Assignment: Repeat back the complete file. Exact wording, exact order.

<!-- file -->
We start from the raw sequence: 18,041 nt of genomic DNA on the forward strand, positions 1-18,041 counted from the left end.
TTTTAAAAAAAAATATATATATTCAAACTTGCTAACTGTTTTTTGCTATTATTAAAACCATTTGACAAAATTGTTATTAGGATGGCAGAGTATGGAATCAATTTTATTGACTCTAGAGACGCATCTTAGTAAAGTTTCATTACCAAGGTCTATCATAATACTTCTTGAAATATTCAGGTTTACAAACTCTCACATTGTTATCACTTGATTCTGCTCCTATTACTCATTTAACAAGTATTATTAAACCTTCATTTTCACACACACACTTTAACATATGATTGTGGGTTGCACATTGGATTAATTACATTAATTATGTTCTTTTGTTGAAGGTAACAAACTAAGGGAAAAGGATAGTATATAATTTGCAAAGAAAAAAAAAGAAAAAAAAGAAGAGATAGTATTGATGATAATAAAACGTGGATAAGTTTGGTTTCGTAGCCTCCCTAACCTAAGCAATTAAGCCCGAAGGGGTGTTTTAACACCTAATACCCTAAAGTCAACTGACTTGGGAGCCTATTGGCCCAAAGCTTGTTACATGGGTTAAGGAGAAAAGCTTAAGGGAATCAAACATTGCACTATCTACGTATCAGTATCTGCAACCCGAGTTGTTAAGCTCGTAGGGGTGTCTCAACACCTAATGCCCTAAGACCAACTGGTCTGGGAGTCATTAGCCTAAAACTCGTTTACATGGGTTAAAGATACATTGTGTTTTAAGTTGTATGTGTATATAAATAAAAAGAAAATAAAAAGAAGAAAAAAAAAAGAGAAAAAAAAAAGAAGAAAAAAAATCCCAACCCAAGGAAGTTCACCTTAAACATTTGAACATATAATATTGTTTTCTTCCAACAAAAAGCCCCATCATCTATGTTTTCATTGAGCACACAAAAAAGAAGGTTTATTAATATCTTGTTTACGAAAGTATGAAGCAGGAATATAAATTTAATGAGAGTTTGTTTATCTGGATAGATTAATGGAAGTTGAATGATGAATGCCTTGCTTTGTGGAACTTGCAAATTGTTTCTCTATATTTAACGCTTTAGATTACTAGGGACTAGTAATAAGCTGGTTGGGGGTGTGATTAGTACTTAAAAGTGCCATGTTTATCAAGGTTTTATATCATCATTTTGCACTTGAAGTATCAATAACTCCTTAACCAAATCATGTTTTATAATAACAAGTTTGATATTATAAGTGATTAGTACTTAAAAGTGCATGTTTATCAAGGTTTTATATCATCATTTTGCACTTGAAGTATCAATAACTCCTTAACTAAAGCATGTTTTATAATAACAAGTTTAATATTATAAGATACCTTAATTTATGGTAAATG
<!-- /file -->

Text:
We start from the raw sequence: 18,041 nt of genomic DNA on the forward strand, positions 1-18,041 counted from the left end.
TTTTAAAAAAAAATATATATATTCAAACTTGCTAACTGTTTTTTGCTATTATTAAAACCATTTGACAAAATTGTTATTAGGATGGCAGAGTATGGAATCAATTTTATTGACTCTAGAGACGCATCTTAGTAAAGTTTCATTACCAAGGTCTATCATAATACTTCTTGAAATATTCAGGTTTACAAACTCTCACATTGTTATCACTTGATTCTGCTCCTATTACTCATTTAACAAGTATTATTAAACCTTCATTTTCACACACACACTTTAACATATGATTGTGGGTTGCACATTGGATTAATTACATTAATTATGTTCTTTTGTTGAAGGTAACAAACTAAGGGAAAAGGATAGTATATAATTTGCAAAGAAAAAAAAAGAAAAAAAAGAAGAGATAGTATTGATGATAATAAAACGTGGATAAGTTTGGTTTCGTAGCCTCCCTAACCTAAGCAATTAAGCCCGAAGGGGTGTTTTAACACCTAATACCCTAAAGTCAACTGACTTGGGAGCCTATTGGCCCAAAGCTTGTTACATGGGTTAAGGAGAAAAGCTTAAGGGAATCAAACATTGCACTATCTACGTATCAGTATCTGCAACCCGAGTTGTTAAGCTCGTAGGGGTGTCTCAACACCTAATGCCCTAAGACCAACTGGTCTGGGAGTCATTAGCCTAAAACTCGTTTACATGGGTTAAAGATACATTGTGTTTTAAGTTGTATGTGTATATAAATAAAAAGAAAATAAAAAGAAGAAAAAAAAAAGAGAAAAAAAAAAGAAGAAAAAAAATCCCAACCCAAGGAAGTTCACCTTAAACATTTGAACATATAATATTGTTTTCTTCCAACAAAAAGCCCCATCATCTATGTTTTCATTGAGCACACAAAAAAGAAGGTTTATTAATATCTTGTTTACGAAAGTATGAAGCAGGAATATAAATTTAATGAGAGTTTGTTTATCTGGATAGATTAATGGAAGTTGAATGATGAATGCCTTGCTTTGTGGAACTTGCAAATTGTTTCTCTATATTTAACGCTTTAGATTACTAGGGACTAGTAATAAGCTGGTTGGGGGTGTGATTAGTACTTAAAAGTGCCATGTTTATCAAGGTTTTATATCATCATTTTGCACTTGAAGTATCAATAACTCCTTAACCAAATCATGTTTTATAATAACAAGTTTGATATTATAAGTGATTAGTACTTAAAAGTGCATGTTTATCAAGGTTTTATATCATCATTTTGCACTTGAAGTATCAATAACTCCTTAACTAAAGCATGTTTTATAATAACAAGTTTAATATTATAAGATACCTTAATTTATGGTAAATG